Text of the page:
Filed under book | Tags: · aesthetics, art, art criticism, literary criticism, literature, psychology
For Freud, interpreting a work of art was less the task of assigning meanings to it than accounting for why the reader or reviewer is so powerfully affected by it.
These fourteen essays cover the entire range of his work on these subjects, in chronological order beginning with his first published analysis of a work of literature, the 1907 “Delusion and Dreams in Jensen’s Gradiva” and concluding with the 1940 posthumous publication of “Medusa’s Head.” Many of the essays included in this collection have been crucial in contemporary literary and art criticism and theory.
Among the subjects Freud engages are Shakespeare’s Hamlet, The Merchant of Venice, King Lear, and Macbeth, Goethe’s Dichtung und Wahrheit, Michelangelo’s Moses, E. T. A. Hoffman’s “The Sand Man,” Dostoevsky’s The Brothers Karamazov, fairy tales, the effect of and the meaning of beauty, mythology, and the games of aestheticization. All texts are drawn from The Standard Edition of the Complete Psychological Works of Sigmund Freud, edited by James Strachey. The volume includes the notes prepared for that edition by the editor.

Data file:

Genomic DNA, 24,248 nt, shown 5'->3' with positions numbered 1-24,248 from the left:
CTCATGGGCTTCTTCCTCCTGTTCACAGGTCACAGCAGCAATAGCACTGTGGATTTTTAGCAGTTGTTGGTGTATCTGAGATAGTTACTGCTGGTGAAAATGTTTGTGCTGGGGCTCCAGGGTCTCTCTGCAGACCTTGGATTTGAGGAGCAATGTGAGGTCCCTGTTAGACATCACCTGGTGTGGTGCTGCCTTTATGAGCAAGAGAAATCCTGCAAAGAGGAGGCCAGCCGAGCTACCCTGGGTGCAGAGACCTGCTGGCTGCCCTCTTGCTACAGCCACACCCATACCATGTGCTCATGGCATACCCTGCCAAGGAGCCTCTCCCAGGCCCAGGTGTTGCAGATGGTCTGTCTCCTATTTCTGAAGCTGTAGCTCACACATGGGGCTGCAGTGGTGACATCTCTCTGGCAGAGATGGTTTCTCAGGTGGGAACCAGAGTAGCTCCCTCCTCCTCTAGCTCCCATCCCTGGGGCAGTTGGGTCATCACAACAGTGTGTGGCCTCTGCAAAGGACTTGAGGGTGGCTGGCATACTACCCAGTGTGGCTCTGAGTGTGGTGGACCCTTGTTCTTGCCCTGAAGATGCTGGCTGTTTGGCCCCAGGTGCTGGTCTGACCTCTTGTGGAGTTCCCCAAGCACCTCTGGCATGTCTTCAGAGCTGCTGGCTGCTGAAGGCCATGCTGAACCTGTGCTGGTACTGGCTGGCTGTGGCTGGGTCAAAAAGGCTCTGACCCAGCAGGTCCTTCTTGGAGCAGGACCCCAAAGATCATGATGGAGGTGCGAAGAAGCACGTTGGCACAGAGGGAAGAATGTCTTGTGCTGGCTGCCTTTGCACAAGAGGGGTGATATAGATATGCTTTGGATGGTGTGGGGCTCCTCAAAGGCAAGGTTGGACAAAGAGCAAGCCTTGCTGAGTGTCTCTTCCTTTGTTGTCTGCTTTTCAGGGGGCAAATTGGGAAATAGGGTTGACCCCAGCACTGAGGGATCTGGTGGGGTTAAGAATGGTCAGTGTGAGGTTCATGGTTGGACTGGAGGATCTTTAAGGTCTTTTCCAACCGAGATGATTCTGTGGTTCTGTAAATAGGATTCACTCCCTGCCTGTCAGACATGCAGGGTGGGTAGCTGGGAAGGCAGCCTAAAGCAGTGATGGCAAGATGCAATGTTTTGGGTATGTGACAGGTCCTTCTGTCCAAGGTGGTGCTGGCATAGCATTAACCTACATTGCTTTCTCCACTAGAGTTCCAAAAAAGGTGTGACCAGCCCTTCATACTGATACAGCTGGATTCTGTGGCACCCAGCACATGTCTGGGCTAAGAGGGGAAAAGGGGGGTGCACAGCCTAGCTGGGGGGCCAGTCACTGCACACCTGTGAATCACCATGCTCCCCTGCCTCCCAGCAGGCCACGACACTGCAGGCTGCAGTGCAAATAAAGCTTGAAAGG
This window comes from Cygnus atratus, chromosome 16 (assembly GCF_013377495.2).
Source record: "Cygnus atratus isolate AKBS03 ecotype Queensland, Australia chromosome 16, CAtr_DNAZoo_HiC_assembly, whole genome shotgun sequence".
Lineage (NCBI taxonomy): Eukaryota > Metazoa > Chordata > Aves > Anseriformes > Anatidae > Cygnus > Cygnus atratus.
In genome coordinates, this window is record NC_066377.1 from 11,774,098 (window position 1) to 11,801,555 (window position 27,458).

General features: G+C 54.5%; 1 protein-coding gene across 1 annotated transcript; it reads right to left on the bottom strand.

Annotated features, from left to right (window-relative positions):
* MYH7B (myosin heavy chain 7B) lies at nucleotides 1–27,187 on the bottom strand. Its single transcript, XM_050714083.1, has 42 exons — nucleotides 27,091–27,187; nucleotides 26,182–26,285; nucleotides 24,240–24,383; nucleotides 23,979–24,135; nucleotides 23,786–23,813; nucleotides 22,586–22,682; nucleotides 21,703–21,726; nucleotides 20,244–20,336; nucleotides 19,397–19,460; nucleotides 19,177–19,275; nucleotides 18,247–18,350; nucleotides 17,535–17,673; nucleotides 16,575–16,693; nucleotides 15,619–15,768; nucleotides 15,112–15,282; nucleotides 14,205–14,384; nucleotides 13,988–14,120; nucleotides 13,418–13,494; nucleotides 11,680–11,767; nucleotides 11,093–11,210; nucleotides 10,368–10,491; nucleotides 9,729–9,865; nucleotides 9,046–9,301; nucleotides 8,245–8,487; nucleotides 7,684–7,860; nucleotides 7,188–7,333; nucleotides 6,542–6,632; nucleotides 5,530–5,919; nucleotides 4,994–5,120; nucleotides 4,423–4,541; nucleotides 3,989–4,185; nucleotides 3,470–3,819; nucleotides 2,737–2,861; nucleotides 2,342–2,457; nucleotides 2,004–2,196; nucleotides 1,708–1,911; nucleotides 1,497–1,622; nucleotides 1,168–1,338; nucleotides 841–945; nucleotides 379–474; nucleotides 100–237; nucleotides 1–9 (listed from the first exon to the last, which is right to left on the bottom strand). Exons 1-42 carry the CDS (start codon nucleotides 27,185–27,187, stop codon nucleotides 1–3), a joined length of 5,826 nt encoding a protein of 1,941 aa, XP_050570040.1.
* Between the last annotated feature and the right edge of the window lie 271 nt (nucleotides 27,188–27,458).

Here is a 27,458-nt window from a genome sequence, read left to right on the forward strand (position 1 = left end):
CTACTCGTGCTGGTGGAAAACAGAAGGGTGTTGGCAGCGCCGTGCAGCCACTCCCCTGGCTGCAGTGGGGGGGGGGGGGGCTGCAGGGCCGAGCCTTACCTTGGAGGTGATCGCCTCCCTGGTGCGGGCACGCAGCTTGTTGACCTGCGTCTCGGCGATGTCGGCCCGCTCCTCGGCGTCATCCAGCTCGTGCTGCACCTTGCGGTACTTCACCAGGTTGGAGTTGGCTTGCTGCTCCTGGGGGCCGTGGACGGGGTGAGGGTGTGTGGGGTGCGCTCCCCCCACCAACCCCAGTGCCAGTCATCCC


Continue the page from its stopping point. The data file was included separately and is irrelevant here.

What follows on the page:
With a Foreword by Neil Hertz
Publisher Stanford University Press, 1997
Meridian: Crossing Aesthetics series
ISBN 0804729735, 9780804729734
Review (Richard D. Chessick, The American Journal of Psychiatry, 1998)
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